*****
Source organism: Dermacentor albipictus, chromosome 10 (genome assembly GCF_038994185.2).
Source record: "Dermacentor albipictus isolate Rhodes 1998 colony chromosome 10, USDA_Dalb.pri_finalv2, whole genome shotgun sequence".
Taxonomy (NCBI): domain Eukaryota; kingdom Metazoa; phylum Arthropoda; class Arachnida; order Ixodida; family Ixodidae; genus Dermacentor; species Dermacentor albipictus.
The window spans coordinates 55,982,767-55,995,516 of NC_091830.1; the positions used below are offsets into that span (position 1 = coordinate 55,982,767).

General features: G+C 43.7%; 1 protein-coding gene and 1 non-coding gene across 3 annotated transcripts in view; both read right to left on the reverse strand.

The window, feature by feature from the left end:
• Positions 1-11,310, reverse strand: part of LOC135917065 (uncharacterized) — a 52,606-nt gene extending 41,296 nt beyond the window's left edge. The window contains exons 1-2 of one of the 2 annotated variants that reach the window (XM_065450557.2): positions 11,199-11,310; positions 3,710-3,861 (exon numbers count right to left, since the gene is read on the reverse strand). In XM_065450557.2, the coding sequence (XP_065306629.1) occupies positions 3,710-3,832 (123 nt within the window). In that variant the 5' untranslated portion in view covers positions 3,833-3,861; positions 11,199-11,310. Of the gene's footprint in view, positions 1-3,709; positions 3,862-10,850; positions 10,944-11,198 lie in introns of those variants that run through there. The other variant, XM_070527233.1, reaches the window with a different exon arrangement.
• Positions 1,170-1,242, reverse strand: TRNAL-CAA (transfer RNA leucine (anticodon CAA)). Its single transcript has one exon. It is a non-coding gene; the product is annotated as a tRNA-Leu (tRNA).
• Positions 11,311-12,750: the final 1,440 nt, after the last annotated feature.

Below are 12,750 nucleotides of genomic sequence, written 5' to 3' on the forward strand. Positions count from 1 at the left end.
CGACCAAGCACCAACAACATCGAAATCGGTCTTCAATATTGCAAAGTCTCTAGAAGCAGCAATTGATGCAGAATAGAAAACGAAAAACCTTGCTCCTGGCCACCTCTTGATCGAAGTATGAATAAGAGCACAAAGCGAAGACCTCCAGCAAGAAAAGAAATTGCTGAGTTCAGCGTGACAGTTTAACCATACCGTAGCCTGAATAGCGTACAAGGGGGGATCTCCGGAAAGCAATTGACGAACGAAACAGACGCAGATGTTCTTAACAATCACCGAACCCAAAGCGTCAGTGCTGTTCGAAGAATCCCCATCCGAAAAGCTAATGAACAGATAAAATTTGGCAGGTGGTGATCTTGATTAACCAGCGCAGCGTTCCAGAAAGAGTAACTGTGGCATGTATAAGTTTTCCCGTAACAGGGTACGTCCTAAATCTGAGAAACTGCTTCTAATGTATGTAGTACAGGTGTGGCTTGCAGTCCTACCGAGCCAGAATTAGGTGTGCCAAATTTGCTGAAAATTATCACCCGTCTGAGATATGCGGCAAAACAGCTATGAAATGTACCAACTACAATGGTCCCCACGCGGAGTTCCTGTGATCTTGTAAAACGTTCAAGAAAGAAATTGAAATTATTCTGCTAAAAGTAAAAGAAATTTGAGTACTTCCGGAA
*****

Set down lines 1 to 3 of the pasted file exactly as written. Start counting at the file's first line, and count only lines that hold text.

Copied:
Source organism: Dermacentor albipictus, chromosome 10 (genome assembly GCF_038994185.2).
Source record: "Dermacentor albipictus isolate Rhodes 1998 colony chromosome 10, USDA_Dalb.pri_finalv2, whole genome shotgun sequence".
Taxonomy (NCBI): domain Eukaryota; kingdom Metazoa; phylum Arthropoda; class Arachnida; order Ixodida; family Ixodidae; genus Dermacentor; species Dermacentor albipictus.